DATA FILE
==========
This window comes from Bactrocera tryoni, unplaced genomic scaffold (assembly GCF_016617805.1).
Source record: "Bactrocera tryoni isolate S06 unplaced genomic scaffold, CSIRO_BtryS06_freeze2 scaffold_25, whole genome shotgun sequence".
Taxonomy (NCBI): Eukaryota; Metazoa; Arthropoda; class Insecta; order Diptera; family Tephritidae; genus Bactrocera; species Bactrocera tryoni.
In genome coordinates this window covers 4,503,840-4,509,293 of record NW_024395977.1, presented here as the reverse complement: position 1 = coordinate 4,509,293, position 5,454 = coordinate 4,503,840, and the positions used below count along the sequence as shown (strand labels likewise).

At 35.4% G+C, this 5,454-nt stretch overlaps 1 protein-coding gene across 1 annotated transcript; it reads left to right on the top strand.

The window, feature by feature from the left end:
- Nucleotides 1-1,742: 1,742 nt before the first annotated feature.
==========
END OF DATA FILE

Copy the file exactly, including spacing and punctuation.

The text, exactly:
This window comes from Bactrocera tryoni, unplaced genomic scaffold (assembly GCF_016617805.1).
Source record: "Bactrocera tryoni isolate S06 unplaced genomic scaffold, CSIRO_BtryS06_freeze2 scaffold_25, whole genome shotgun sequence".
Taxonomy (NCBI): Eukaryota; Metazoa; Arthropoda; class Insecta; order Diptera; family Tephritidae; genus Bactrocera; species Bactrocera tryoni.
In genome coordinates this window covers 4,503,840-4,509,293 of record NW_024395977.1, presented here as the reverse complement: position 1 = coordinate 4,509,293, position 5,454 = coordinate 4,503,840, and the positions used below count along the sequence as shown (strand labels likewise).

At 35.4% G+C, this 5,454-nt stretch overlaps 1 protein-coding gene across 1 annotated transcript; it reads left to right on the top strand.

The window, feature by feature from the left end:
- Nucleotides 1-1,742: 1,742 nt before the first annotated feature.